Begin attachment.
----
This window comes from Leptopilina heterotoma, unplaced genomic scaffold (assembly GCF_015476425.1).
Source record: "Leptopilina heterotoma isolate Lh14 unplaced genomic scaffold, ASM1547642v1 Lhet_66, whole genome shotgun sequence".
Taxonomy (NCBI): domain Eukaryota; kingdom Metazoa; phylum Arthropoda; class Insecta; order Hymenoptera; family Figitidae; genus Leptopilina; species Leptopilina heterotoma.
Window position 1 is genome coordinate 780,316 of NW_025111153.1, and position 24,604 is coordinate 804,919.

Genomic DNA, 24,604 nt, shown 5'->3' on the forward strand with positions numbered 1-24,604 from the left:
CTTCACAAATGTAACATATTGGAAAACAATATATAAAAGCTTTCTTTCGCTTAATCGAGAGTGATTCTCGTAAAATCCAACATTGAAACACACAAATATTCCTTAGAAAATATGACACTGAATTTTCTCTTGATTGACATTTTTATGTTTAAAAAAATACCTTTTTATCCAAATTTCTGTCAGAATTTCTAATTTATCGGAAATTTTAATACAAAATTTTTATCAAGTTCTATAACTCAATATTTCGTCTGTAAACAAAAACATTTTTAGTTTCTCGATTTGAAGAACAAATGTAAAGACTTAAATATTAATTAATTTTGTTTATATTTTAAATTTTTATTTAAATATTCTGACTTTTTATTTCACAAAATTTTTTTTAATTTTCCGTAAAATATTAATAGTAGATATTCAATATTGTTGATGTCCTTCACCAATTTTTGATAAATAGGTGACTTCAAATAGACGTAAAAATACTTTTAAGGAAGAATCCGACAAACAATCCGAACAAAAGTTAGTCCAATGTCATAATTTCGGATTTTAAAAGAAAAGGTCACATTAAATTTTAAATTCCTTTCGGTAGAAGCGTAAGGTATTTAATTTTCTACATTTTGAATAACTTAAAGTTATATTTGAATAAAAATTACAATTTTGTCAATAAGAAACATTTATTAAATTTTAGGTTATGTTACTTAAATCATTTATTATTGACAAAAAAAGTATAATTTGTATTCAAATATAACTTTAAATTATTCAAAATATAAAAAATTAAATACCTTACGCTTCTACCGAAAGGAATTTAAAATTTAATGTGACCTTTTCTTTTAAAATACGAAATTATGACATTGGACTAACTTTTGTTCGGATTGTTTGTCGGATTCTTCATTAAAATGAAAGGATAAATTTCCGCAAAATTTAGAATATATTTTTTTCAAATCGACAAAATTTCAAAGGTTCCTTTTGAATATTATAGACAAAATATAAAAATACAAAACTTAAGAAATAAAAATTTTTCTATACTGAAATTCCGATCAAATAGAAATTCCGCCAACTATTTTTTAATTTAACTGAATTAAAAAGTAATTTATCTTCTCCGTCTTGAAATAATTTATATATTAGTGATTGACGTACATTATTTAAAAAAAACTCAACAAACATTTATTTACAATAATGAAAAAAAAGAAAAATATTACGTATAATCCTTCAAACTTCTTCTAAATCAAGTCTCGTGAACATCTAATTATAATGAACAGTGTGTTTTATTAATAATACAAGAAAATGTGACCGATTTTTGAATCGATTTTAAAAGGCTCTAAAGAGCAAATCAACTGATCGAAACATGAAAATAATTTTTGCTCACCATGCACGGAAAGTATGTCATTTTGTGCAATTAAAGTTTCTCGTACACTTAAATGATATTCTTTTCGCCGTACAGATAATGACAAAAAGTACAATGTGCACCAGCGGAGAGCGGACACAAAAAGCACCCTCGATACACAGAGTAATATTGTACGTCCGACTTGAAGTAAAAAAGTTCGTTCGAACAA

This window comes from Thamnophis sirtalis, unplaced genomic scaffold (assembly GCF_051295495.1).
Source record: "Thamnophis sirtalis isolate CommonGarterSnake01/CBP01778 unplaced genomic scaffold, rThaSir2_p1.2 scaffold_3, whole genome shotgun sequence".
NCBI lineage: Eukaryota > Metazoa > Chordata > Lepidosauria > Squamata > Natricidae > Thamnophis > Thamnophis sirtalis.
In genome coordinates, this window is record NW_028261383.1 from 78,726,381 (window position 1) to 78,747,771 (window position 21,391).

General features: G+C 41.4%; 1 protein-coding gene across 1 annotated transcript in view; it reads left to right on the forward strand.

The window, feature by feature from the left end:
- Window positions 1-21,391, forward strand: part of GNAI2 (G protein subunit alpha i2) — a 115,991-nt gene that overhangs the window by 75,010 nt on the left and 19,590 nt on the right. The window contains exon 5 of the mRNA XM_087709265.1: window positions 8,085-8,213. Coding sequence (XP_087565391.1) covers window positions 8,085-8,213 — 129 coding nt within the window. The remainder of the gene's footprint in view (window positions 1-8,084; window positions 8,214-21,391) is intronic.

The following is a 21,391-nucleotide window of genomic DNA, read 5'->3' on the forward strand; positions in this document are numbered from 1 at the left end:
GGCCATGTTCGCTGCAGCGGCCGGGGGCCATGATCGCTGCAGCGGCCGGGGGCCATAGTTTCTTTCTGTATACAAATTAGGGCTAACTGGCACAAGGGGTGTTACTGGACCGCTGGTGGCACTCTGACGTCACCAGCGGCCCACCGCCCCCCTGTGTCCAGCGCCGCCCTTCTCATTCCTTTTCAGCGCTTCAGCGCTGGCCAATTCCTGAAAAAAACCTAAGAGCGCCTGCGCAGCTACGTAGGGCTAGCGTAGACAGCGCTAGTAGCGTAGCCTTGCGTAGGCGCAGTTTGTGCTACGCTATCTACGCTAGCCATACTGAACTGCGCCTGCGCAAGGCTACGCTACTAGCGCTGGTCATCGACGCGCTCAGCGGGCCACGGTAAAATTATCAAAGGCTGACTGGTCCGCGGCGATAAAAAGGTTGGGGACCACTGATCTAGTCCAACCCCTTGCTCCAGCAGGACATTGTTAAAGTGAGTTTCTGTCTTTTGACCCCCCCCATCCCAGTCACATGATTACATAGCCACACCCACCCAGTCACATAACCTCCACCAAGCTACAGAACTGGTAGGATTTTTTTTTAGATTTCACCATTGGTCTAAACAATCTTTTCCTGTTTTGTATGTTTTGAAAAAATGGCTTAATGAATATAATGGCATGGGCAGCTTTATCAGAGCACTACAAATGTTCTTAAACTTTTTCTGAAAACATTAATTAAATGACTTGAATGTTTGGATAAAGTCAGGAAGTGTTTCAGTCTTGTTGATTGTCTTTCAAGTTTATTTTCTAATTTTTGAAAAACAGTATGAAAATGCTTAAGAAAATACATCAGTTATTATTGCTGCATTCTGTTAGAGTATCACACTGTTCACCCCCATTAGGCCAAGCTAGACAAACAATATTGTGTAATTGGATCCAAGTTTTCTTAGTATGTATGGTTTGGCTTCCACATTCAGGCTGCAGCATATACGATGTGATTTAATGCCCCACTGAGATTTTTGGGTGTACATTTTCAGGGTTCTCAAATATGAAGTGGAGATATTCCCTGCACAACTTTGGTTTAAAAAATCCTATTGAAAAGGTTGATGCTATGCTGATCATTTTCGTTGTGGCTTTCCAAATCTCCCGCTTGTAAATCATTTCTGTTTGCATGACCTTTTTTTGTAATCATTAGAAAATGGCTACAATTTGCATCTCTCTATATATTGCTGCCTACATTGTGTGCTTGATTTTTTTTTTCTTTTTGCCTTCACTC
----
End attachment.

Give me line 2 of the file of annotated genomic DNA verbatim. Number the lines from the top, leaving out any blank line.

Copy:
Source record: "Leptopilina heterotoma isolate Lh14 unplaced genomic scaffold, ASM1547642v1 Lhet_66, whole genome shotgun sequence".